Posted on behalf of Nicola Jones
Imagine a world where ‘eat shit’ isn’t an insult, but way to save your life. Pathogen microbiologist Brett Finlay of the University of British Columbia has shown that, in mice, resistance to a deadly e. coli-like bacterium depends on their gut microbes – and that those microbes can be swapped around by effectively feeding the mice each others’ feces.
Finlay looked at a mouse model of e. coli 0157, a bug that often contaminates hamburger meat. In mice, the equivalent bug is called Citrobacter rodentium. One strain of mice (called NIH Swiss) is known to be resistant to this pathogen. Another (C3H/HeJ) is known to quickly fall victim to the bug – all will die within a couple of weeks of exposure. Finlay wiped out the normal gut bacteria of someC3H/HeJ mice with antibiotics, and then fed them a dose of treated NIH Swiss feces to repopulate their guts (through a technique called ‘oral lavage’, involving a feeding tube). This upped their survival rate from 0 to nearly 80%, he told the International Human Microbiome Congress in Vancouver, Canada, on Thursday. Feeding NIH Swiss mice with C3H/HeJ microbes similarly caused their downfall.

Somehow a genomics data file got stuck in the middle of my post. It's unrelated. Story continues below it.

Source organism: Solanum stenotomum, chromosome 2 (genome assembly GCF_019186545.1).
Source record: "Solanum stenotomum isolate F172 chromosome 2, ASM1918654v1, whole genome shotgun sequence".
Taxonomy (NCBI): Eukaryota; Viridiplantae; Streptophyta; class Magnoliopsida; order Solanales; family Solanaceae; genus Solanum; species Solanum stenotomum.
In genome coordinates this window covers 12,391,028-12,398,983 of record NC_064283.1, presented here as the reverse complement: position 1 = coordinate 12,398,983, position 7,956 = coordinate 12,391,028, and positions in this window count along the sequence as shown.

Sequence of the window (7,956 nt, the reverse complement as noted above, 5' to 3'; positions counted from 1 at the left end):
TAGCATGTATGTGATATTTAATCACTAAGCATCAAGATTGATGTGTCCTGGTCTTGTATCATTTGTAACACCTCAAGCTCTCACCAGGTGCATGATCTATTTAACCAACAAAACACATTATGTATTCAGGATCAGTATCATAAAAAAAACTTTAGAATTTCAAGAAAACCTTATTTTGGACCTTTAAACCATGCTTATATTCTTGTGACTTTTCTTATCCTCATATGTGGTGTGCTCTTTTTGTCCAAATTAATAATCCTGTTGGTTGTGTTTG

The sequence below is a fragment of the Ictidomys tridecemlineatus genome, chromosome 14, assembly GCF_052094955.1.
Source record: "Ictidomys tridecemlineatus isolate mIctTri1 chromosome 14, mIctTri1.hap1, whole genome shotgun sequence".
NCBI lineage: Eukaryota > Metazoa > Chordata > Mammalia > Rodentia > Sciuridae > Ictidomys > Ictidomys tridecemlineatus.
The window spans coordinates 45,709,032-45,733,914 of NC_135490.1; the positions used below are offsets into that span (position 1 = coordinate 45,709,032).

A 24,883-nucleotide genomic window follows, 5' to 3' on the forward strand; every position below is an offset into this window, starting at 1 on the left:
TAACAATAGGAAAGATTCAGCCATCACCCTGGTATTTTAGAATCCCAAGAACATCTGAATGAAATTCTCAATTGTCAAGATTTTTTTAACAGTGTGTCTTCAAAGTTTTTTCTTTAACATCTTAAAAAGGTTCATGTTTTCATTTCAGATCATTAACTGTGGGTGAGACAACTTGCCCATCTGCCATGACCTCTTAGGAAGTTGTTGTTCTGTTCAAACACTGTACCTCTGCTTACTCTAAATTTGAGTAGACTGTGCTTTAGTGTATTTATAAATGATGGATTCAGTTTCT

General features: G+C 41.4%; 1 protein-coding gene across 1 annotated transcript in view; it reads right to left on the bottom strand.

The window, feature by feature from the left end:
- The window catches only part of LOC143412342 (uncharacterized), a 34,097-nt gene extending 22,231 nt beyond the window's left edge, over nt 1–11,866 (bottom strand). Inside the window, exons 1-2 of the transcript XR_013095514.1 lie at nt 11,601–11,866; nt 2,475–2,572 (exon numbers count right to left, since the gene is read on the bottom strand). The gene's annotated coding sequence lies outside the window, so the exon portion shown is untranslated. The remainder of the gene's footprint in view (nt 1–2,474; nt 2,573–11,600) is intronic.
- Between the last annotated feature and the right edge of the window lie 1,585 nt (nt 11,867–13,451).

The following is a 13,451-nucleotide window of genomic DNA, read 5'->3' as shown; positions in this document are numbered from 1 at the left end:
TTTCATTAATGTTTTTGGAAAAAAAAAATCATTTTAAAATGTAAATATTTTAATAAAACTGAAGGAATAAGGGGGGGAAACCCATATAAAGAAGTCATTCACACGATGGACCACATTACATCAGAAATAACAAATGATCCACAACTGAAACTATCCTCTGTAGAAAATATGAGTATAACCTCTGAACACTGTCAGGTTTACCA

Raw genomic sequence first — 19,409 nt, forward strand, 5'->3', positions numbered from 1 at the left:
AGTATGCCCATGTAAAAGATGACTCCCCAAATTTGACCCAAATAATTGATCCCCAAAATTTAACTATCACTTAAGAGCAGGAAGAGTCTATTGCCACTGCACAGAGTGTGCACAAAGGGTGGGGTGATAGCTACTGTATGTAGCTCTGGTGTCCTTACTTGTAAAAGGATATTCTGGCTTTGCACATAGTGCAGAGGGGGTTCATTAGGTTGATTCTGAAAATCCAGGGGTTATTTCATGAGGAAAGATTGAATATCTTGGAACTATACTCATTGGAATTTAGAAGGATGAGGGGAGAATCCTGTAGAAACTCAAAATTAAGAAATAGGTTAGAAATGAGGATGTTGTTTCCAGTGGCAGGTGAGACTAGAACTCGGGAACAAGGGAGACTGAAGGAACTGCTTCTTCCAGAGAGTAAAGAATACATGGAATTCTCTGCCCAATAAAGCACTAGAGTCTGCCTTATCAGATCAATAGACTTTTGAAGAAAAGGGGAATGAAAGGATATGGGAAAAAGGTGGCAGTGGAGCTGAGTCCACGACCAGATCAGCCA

“When 100 people at a wedding eat the potato salad, only a few get sick,” says Finlay. He thinks these as-yet-unpublished results might help to explain why. “Resistance to many diseases could be from our microbiota,” he extrapolates. The results aren’t surprising, says Finlay, but nail down proof for an effect that most microbiologists assumed could happen.
Fecal transplants are already done for some people with serious colon infections; feces are taken from someone, usually a relative, and introduced rectally into the patient. But experiments like Smith’s and Finlay’s could help to point the way towards clinical applications (including preventative measures) for less serious conditions, with less invasive treatments – perhaps with a pill.
Francis Ouelette, a bioinformatician at the Ontario Institute for Cancer Research who is an external advisor for the US Human Microbiome Project, one of the big, over-arching bodies in this field, says that Finlay’s work is impressive, and that mouse models like these are the future of the field. “The kinds of thing that Brett does is definitely the way to go,” he says. Jeff Gordon’s lab at Washington University in Saint Louis, Missouri, is doing similar work, creating ‘humanized’ mice to study how microbes affect us (see Do gut bacteria worsen malnourishment?).
Image: Centres for Disease Control and Prevention